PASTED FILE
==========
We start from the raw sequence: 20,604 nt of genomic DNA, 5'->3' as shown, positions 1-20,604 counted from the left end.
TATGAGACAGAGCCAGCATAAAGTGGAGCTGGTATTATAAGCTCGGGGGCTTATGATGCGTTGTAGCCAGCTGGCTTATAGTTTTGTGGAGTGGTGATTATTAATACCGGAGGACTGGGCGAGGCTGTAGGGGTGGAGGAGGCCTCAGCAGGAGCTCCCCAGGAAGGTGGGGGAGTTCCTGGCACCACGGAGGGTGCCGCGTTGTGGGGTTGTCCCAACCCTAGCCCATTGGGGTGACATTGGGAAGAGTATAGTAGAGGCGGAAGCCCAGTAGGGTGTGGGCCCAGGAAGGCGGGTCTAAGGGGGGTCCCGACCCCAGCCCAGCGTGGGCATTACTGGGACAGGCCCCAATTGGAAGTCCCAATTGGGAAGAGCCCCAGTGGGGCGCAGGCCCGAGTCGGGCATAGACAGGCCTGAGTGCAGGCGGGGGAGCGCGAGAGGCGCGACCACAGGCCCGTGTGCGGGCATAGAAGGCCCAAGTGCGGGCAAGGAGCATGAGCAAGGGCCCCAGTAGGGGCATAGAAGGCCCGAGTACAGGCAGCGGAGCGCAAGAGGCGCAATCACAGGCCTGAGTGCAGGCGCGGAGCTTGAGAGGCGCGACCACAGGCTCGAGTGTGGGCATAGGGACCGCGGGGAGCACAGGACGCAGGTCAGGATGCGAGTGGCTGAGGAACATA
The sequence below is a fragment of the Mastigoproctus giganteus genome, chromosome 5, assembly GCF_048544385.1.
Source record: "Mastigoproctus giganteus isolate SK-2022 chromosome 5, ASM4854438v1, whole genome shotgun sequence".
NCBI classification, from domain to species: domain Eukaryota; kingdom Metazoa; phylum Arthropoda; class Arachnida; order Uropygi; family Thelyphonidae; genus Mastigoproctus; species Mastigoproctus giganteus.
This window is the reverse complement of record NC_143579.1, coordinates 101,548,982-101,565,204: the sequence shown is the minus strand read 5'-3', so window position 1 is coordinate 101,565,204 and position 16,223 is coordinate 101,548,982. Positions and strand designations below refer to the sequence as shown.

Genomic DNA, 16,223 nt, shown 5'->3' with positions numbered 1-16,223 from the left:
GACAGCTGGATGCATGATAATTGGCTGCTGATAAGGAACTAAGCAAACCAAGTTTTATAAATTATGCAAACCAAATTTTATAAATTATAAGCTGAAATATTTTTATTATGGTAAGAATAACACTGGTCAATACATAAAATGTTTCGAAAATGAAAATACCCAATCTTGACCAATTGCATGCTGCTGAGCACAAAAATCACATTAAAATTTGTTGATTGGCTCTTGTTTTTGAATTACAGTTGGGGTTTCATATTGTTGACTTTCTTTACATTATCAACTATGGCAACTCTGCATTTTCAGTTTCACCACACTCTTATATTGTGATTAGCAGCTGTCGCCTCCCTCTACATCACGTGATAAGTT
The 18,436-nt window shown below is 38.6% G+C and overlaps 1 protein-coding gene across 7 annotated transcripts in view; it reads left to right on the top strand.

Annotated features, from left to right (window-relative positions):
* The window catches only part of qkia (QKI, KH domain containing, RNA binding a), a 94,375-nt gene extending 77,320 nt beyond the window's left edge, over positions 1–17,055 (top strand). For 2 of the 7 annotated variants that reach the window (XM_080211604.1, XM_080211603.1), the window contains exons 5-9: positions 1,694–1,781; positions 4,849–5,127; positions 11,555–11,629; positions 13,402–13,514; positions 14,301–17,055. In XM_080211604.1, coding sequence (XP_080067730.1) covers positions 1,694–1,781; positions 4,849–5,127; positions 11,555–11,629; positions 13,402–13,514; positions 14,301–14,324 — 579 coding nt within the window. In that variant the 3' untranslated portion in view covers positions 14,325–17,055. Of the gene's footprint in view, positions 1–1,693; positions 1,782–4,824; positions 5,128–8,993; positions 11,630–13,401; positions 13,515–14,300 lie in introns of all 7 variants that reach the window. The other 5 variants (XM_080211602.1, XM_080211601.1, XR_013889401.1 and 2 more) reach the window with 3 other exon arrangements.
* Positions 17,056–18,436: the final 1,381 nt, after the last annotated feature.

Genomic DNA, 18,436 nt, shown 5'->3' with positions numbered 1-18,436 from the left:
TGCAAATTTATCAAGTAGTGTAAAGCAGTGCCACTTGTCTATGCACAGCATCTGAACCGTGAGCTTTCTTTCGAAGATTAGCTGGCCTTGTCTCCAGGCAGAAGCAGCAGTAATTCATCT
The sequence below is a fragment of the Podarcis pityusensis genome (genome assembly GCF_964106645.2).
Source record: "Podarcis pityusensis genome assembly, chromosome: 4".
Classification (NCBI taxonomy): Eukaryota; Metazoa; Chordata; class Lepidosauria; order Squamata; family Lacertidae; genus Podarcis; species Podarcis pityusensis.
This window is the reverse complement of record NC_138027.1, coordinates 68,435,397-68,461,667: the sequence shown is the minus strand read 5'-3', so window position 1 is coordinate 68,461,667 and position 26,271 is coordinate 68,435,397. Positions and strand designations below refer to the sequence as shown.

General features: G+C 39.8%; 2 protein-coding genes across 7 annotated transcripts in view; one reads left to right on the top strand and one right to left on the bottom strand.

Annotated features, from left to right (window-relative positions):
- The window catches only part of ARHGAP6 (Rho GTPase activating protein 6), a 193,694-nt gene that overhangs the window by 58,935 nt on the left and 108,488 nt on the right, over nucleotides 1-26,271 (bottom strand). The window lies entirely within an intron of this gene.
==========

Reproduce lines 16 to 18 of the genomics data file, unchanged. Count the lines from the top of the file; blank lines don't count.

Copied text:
Source record: "Podarcis pityusensis genome assembly, chromosome: 4".
Classification (NCBI taxonomy): Eukaryota; Metazoa; Chordata; class Lepidosauria; order Squamata; family Lacertidae; genus Podarcis; species Podarcis pityusensis.
This window is the reverse complement of record NC_138027.1, coordinates 68,435,397-68,461,667: the sequence shown is the minus strand read 5'-3', so window position 1 is coordinate 68,461,667 and position 26,271 is coordinate 68,435,397. Positions and strand designations below refer to the sequence as shown.